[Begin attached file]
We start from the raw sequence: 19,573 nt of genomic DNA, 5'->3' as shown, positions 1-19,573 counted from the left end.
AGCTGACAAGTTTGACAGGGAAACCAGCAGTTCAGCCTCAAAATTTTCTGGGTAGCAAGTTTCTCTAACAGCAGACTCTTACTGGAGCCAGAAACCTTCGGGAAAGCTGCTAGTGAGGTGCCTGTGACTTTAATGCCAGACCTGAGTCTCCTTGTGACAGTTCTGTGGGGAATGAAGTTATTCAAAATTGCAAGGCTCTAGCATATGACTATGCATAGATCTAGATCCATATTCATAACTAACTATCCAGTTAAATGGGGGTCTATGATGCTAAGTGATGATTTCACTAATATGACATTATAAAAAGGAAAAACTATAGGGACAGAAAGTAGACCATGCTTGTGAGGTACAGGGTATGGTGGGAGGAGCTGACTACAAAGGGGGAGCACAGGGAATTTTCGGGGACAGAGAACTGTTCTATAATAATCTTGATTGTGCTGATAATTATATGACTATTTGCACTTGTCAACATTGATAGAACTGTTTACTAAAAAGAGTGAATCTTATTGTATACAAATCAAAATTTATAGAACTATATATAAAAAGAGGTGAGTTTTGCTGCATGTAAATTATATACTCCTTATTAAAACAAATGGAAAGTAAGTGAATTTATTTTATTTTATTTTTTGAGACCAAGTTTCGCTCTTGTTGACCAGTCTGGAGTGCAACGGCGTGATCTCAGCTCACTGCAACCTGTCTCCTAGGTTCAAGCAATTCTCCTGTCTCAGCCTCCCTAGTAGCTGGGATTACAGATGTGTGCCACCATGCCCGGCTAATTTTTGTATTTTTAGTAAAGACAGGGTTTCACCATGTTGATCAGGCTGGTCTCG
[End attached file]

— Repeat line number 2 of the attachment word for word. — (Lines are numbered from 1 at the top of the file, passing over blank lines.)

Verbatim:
AGCTGACAAGTTTGACAGGGAAACCAGCAGTTCAGCCTCAAAATTTTCTGGGTAGCAAGTTTCTCTAACAGCAGACTCTTACTGGAGCCAGAAACCTTCGGGAAAGCTGCTAGTGAGGTGCCTGTGACTTTAATGCCAGACCTGAGTCTCCTTGTGACAGTTCTGTGGGGAATGAAGTTATTCAAAATTGCAAGGCTCTAGCATATGACTATGCATAGATCTAGATCCATATTCATAACTAACTATCCAGTTAAATGGGGGTCTATGATGCTAAGTGATGATTTCACTAATATGACATTATAAAAAGGAAAAACTATAGGGACAGAAAGTAGACCATGCTTGTGAGGTACAGGGTATGGTGGGAGGAGCTGACTACAAAGGGGGAGCACAGGGAATTTTCGGGGACAGAGAACTGTTCTATAATAATCTTGATTGTGCTGATAATTATATGACTATTTGCACTTGTCAACATTGATAGAACTGTTTACTAAAAAGAGTGAATCTTATTGTATACAAATCAAAATTTATAGAACTATATATAAAAAGAGGTGAGTTTTGCTGCATGTAAATTATATACTCCTTATTAAAACAAATGGAAAGTAAGTGAATTTATTTTATTTTATTTTTTGAGACCAAGTTTCGCTCTTGTTGACCAGTCTGGAGTGCAACGGCGTGATCTCAGCTCACTGCAACCTGTCTCCTAGGTTCAAGCAATTCTCCTGTCTCAGCCTCCCTAGTAGCTGGGATTACAGATGTGTGCCACCATGCCCGGCTAATTTTTGTATTTTTAGTAAAGACAGGGTTTCACCATGTTGATCAGGCTGGTCTCG